Thursday, January 3, 2013

Edison Nursing Graduates Honored With Pinning Ceremony

Edison nursing instructor, Carla Strater, right, pins student
Chantelle Clark on Thursday, Dec. 13, 2012, at the college’s
fall pinning ceremony for nursing students.
The Edison State College Nursing program honored its most recent crop of graduates into the profession on Thursday, Dec. 13, with a pinning ceremony held before a packed gymnasium filled with family and friends at the Piqua Campus.

The pinning ceremony is a time-honored tradition in which the graduate nurse is presented to family and friends as a professional who is about to practice nursing and the graduate is usually “pinned” by the faculty members who have worked with the students throughout their course of study. Each school has a unique pin, which serves as a symbol of the successful completion of a rigorous curriculum, which prepares its graduates to administer to the sick and injured and promote health through the practice of nursing.

Edison President Dr. Cristobal Valdez gave an opening speech praising the hard work and determination of the students, while recognizing the sacrifices made by the family members who have supported them along the way to completing their degree.

“For a nursing student, being pinned signifies the transition from student nurse to professional nurse and the pinning ceremony provides an opportunity for public acknowledgement of this journey,” said Gwen Stevenson, dean of nursing and health sciences. “Our students tend to develop close bonds with faculty members and the ceremony provides closure to the end of a long, challenging course of study. With the added presence of family members and friends the ceremony is filled with great emotion and meaning for all.”

Each of the 33 graduates had the opportunity to submit a word of thanks to those who have made the end of this portion of their education possible, which was read as they received their pin from an Edison nursing faculty member. Many used the opportunity to share individual stories of sacrifice and triumphing over adversity, the bonds that were formed between classmates and the deep appreciation held for the Edison nursing faculty.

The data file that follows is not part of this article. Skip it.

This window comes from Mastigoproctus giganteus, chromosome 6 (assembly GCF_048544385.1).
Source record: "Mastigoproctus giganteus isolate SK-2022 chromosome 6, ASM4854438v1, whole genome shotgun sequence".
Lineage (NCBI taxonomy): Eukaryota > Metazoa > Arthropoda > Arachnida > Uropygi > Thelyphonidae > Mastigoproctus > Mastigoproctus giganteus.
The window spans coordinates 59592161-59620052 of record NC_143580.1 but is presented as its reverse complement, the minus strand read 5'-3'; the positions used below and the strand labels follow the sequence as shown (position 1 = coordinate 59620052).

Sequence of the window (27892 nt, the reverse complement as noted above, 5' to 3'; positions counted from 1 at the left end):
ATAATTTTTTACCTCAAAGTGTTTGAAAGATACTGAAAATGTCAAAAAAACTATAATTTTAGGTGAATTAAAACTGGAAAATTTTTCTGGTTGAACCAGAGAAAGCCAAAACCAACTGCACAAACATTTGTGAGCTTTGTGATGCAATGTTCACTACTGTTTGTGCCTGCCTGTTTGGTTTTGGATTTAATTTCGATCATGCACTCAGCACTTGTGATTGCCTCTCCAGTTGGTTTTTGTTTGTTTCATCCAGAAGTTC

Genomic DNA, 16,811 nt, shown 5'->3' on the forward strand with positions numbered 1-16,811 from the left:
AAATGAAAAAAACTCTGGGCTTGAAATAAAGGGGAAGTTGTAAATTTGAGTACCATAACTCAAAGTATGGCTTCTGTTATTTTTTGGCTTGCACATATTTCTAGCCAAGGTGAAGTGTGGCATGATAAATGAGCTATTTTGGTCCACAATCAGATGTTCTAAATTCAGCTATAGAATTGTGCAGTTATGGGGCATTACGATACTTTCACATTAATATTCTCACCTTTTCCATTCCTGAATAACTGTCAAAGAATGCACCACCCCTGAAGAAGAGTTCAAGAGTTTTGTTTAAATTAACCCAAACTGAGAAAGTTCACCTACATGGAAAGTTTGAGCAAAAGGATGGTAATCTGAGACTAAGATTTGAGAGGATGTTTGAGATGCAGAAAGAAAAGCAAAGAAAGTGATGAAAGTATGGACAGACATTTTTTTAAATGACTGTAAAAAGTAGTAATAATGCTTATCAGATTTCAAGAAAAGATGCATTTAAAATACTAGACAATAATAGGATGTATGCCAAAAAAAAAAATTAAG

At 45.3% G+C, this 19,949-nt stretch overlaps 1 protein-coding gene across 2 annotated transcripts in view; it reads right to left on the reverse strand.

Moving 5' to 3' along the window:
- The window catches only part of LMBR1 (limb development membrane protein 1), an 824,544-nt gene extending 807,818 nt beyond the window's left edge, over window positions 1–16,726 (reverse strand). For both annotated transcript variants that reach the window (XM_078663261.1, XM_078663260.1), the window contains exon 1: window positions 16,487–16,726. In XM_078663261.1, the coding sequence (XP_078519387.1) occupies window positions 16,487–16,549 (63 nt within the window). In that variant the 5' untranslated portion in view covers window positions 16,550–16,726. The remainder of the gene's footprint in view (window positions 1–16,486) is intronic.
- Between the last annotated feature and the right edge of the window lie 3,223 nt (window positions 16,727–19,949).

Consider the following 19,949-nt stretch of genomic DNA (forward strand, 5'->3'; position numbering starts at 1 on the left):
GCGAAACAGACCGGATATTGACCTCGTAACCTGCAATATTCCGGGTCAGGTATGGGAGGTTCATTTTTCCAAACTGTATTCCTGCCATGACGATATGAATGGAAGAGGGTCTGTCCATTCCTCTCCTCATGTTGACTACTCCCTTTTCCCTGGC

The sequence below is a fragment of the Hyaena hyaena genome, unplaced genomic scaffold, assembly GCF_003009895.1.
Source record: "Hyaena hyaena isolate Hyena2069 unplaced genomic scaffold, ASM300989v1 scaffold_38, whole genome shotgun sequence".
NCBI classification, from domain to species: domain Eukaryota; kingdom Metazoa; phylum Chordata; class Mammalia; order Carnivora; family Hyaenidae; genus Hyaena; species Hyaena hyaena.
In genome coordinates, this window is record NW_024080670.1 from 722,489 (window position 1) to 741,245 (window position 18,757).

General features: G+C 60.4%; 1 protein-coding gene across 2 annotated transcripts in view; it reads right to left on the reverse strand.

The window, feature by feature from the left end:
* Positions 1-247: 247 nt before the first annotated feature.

“The pinning ceremony is a bittersweet moment for the faculty, since it’s bringing our time with these students to a close,” said Julie Willenbrink, assistant professor of nursing. “We prepare them for the nursing profession and watch them grow from inexperienced caregivers to graduate nursing students who are very eager to learn and begin their careers.”

Graduates of the program will move on to the next phase of their career, which involves taking the registered nurse licensing exam and seeking employment.

The nursing program recently underwent a site visit from the Ohio Board of Nursing, an accreditation process that’s performed every five years. The results of the review will be made public in March of 2013. In 2011, the program earned an eight-year accreditation from the National League for Nursing Accrediting Commission, the highest level a program can receive.

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